The first coronavirus (COVID-19) case was reported in Wuhan, China, in December 2019. As of 9 October 2021, nearly 239 million people have been infected by COVID-19 globally, with Africa accounting for more than 8 million cases (1). Globally, nearly 5 million COVID-19 related deaths have been reported and over 214,252 deaths in Africa by October 2021 (1). To curb the spread of COVID-19 and save lives, many countries have started preparations and some have started vaccinating their populations. While Africa has not experienced the same scale of devastation from COVID-19 seen in other regions (2), mental health issues resulting from COVID-19 restrictions, including lockdowns and isolations, have been devastating (3). A high rate of public acceptance of the COVID-19 vaccine is required to reduce the burden of COVID-19 and achieve herd immunity (4-6).

COVID-19 vaccination programmes globally face a high level of vaccination hesitancy among populations (7). COVID-19 vaccine hesitancy can be defined as any form of delay or refusal in accepting vaccination despite the availability of vaccine services (8, 9). COVID-19 vaccine hesitancy is one of the public health threats to achieving herd immunity and reducing the burden of the disease for many countries (10). However, the vaccination rollout in Africa has been rather slow, compared with the rest of the world (11). As of 8 October 2021, Africa had vaccinated only 7.1% of their population; 4.6% had been fully vaccinated and 2.4% had been only partially vaccinated (1). Insufficient COVID-19 vaccine supply across the continent has contributed to a low vaccination rate, compared to the developed countries. However, even when COVID-19 vaccines have been procured, several factors contribute to a slow vaccine roll-out, including poor health systems capacity, lack of trained personnel and hesitancy among populations (10).

Given the slow pace of COVID-19 vaccinations in Africa, it is essential to understand the factors contributing to hesitancy and the slow uptake of COVID-19 vaccines. Currently, insufficient evidence is available about COVID-19 vaccine acceptance and uptake intentions in Africa. Therefore, this article aimed to describe causes and effects of COVID-19 vaccine hesitancy in selected countries in Africa, as well as the strategies for improving vaccine uptake.


This paper reports on evidence from articles conducted in some African countries. COVID-19 vaccine acceptance was defined as the proportion of participants in the study who showed willingness to receive a COVID-19 vaccine. We searched for literature in the following databases; PubMed, Google Scholar, World Health Organization and EBSCOHost. Search terms COVID-19, SARS-COV-2, vaccine, acceptability, hesitancy and Africa were used to identify relevant articles to inform this perspective. Following a thorough literature review, articles conducted in the following African countries were used to support the authors’ perspectives: Democratic Republic of Congo (DRC), Nigeria, South Africa, Cameroon, Ghana and Zimbabwe. Due to COVID-19, some of the studies were conducted using an online survey, between 2020 and 2021. For example, a study conducted in DRC included 2,310 participants who responded in a cross-sectional study using an online survey in 2020, and a study conducted in Ghana included health care providers as participants, in 2021.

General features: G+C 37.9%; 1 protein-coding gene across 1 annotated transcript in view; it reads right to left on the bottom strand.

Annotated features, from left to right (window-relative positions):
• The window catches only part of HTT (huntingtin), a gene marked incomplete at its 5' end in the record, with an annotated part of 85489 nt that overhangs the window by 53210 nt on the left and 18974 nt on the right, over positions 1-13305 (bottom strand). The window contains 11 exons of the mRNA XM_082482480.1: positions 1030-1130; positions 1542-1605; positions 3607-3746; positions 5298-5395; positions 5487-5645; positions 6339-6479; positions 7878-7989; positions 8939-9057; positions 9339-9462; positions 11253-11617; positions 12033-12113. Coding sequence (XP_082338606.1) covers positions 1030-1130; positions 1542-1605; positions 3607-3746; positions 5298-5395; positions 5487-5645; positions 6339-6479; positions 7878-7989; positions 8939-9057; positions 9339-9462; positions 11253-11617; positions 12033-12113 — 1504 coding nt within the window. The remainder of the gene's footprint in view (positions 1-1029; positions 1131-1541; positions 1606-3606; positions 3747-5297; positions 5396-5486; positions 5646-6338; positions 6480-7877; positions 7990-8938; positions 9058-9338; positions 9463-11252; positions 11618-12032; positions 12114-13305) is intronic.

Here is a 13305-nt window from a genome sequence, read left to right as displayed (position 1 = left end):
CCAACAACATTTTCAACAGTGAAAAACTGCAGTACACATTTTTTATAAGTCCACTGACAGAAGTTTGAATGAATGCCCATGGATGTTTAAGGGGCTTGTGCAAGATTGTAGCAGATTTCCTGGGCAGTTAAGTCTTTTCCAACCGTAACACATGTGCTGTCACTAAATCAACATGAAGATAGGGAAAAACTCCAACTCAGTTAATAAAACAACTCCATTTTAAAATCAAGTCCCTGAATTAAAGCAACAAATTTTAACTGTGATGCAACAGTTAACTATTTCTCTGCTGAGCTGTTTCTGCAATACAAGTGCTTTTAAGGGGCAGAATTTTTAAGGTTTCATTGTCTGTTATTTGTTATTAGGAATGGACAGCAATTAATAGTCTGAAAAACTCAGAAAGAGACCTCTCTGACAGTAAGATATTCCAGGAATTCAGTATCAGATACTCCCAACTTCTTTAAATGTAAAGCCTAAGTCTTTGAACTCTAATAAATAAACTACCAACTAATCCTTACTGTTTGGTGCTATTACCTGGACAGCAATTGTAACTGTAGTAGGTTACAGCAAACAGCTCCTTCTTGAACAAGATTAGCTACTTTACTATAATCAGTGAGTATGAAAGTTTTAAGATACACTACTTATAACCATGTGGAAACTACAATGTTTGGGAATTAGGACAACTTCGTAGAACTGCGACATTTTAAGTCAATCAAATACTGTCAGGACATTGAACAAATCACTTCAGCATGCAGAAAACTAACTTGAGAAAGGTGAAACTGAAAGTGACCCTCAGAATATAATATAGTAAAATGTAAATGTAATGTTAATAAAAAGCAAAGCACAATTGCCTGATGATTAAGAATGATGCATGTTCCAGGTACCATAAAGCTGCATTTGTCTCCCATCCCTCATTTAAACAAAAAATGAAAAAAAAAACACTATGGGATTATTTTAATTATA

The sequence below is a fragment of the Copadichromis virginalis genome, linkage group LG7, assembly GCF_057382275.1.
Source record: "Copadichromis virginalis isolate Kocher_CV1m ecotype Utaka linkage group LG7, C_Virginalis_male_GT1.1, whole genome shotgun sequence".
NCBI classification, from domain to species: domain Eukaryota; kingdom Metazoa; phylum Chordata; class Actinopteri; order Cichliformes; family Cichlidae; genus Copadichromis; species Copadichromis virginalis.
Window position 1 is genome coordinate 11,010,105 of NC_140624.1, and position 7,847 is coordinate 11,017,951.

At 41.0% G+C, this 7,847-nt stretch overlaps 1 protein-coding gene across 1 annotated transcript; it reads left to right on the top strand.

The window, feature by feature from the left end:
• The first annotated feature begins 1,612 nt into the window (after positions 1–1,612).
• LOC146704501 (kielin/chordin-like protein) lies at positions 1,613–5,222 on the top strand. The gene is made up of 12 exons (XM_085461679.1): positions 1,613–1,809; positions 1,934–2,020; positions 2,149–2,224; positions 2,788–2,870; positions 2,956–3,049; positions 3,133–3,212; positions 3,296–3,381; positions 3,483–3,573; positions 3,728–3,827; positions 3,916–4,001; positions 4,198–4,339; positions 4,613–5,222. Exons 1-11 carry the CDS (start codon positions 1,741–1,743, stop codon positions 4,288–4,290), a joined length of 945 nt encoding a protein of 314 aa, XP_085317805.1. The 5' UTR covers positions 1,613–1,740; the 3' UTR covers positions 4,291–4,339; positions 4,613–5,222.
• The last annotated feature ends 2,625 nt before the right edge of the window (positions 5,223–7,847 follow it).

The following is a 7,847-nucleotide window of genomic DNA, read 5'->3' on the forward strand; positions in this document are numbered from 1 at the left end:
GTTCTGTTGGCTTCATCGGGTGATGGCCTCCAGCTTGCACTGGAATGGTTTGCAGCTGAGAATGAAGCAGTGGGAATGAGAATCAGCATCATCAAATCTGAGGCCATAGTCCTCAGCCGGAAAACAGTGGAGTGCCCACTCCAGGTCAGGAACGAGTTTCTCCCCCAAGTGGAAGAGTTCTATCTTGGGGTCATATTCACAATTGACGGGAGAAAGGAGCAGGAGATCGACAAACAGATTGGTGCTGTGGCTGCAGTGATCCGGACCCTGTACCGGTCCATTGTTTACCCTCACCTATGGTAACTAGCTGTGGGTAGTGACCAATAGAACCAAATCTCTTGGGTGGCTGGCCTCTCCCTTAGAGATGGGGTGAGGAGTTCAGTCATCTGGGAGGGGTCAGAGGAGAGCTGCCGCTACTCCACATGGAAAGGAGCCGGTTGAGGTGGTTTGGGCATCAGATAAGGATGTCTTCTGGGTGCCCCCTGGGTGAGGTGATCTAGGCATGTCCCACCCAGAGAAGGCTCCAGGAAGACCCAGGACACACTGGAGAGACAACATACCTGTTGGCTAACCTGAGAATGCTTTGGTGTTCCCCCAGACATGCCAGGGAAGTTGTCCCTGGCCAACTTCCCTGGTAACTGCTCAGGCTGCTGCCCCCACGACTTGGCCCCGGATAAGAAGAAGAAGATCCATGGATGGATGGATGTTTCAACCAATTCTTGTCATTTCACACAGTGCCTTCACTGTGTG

COVID-19 vaccine acceptance rates in Africa

Low COVID-19 vaccine acceptance has been reported in Africa. South Africa has experienced the first, second, and third waves of the COVID-19 pandemic. Throughout these waves, the prevalence of COVID-19 cases and deaths was highest in South Africa. South Africa has only been able to vaccinate 22% of the population (1). The suboptimal vaccination rates could be explained by the occurrence of vaccine hesitancy to a large extent (12). To assess support for the COVID-19 vaccine among 75,518 people in South Africa, the Council for Medical Schemes conducted a cross-sectional online survey between February and March 2021 (12). Questions asked in the survey included trust in the COVID-19 vaccine, acceptability of the vaccine, intention to get vaccinated, and reasons for vaccine hesitancy. The results of the survey showed that 82% of the respondents were willing to get vaccinated. Regarding trust in the COVID-19 vaccine, 76% would trust the vaccine if someone close to them got vaccinated, and 71% reported that they would trust the vaccine if 100% efficacy of the vaccine against COVID-19 is assured. COVID-19 vaccine hesitancy was primarily adduced to the following: novelty of the vaccines, concerns about the possible side effects (21%), and lack of trust in the government (14%) (12).